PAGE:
Up to a million asteroids could be on course for the Earth over the next century, according to a new study by Chinese astronomers.
While the risk of collision is low and most of the asteroids are less than 100 metres (328 feet) across - small compared with the one that wiped out the dinosaurs - each one has more kinetic energy than an atomic bomb, and we know little about them.
The small size and large number made these short-term hazardous asteroids (SHA) extremely difficult to track, said Professor Gan Qingbo and colleagues at the Space Debris Observation and Data Application Centre at the China National Space Administration.
"The accurate identification of impact threat targets and early warning capabilities requires more precise algorithms for orbit determination and impact risk assessment," they said in a paper published in domestic peer-reviewed journal Acta Astronomica Sinica on Thursday.
Astronomers have focused on bigger asteroids with the potential to hit the Earth.
Asteroids with a diameter in tens of metres have not been regarded as a serious threat, with little interest in how many SHAs were out there, or when they would come.
But neglecting the threat could be costly, according to the Chinese researchers.
In 2013, an asteroid exploded over the Russian city of Chelyabinsk. The asteroid was only 19 metres (62 feet) wide, but it generated an explosion about 30 times as powerful as the nuclear blast over Hiroshima.
The shock waves damaged more than 7,200 buildings across a vast area. Nobody was killed,but about 1,500 people required medical treatment for various injuries, mostly caused by the shattered windows.
"The Chelyabinsk incident proved that a 10-metre scale asteroid can cause certain destruction," Gan and colleagues said.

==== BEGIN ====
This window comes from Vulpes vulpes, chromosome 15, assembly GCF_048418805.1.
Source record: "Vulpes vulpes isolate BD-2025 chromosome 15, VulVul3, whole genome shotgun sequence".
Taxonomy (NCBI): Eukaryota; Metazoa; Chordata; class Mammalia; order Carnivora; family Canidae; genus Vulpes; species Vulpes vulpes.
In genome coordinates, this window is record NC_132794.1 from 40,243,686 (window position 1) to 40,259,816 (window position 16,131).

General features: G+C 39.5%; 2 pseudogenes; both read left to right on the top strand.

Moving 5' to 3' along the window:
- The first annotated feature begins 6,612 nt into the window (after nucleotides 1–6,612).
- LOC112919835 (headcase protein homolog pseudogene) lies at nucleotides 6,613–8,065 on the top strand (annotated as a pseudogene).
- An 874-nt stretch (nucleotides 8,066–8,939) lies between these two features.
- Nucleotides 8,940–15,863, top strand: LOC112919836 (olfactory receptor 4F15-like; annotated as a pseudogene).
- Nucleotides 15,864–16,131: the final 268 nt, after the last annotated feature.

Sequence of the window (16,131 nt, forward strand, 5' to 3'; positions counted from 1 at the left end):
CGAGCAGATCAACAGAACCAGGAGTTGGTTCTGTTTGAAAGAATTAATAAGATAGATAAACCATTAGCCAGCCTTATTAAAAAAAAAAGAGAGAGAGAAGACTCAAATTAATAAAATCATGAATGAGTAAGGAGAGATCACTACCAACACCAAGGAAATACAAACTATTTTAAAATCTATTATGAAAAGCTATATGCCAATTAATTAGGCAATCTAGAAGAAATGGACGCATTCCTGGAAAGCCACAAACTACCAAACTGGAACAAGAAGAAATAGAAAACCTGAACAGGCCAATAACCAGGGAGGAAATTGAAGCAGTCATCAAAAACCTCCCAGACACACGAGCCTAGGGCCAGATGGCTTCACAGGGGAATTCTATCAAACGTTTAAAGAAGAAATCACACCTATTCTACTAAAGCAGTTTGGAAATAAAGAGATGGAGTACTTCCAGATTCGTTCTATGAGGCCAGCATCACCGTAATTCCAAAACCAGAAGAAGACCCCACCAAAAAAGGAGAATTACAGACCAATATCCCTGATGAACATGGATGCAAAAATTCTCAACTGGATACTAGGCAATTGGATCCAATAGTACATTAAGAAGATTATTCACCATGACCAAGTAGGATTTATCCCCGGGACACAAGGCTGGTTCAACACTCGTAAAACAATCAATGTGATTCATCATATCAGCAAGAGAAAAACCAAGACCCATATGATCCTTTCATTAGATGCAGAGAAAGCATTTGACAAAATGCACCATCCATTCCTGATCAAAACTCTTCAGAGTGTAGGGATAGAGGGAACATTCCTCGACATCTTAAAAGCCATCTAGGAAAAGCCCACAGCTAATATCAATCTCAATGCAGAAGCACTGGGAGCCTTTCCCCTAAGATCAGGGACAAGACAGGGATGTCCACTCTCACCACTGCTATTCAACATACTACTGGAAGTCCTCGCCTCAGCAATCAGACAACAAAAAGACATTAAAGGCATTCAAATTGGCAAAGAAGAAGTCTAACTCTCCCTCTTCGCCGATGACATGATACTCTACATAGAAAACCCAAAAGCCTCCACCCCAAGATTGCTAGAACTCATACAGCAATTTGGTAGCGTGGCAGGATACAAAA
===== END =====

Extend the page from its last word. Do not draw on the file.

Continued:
They analysed data in an global asteroid database, calculated the orbiting behaviours of the small targets and found that more than 700 of them could hit the Earth within a century.
Of those, five had a collision risk of one in a thousand, a probability that could change with the constant variations in their orbits.
The researchers also used physical models on asteroid formation to calculate that the total number of SHAs could range from 100,000 to a million.
These previously neglected asteroids were probably concentrated in certain parts of the solar system and moved in a similar pattern, they said.
The knowledge "is of great significance to the development of near-Earth asteroid search and monitoring strategies", the researcher said.
Professor Chen Ping, a Guangzhou-based geologist with the Chinese Academy of Sciences who discovered two impact craters in China, said that there was no reason to panic.
These small asteroids were "an interesting topic for academic research and public discussions, but that should be as far as it goes", he said. Due to their small size, most of the SHAs would likely burn up in the atmosphere.
Chen said asteroid research in China was heating up.
"The government recently made a considerable investment in this field of research," he said.
China plans to launch a spacecraft to collect samples from an asteroid, and build the world's largest radar network for planetary defence.
Monitoring asteroids was not just about science, but also part of China's national security in space, according to a recent report by the Shanghai Aerospace System Engineering Institute, which is involved in the national asteroid defence programme.
Other countries such as the United States were building up space forces and China could not afford to be left behind in this race.
"It is difficult to form a consensus on the control of space forces, so the space situation is inevitably heading for confrontation," the report said.
The planetary defence network would be fully integrated with military programmes such as missile defence systems.
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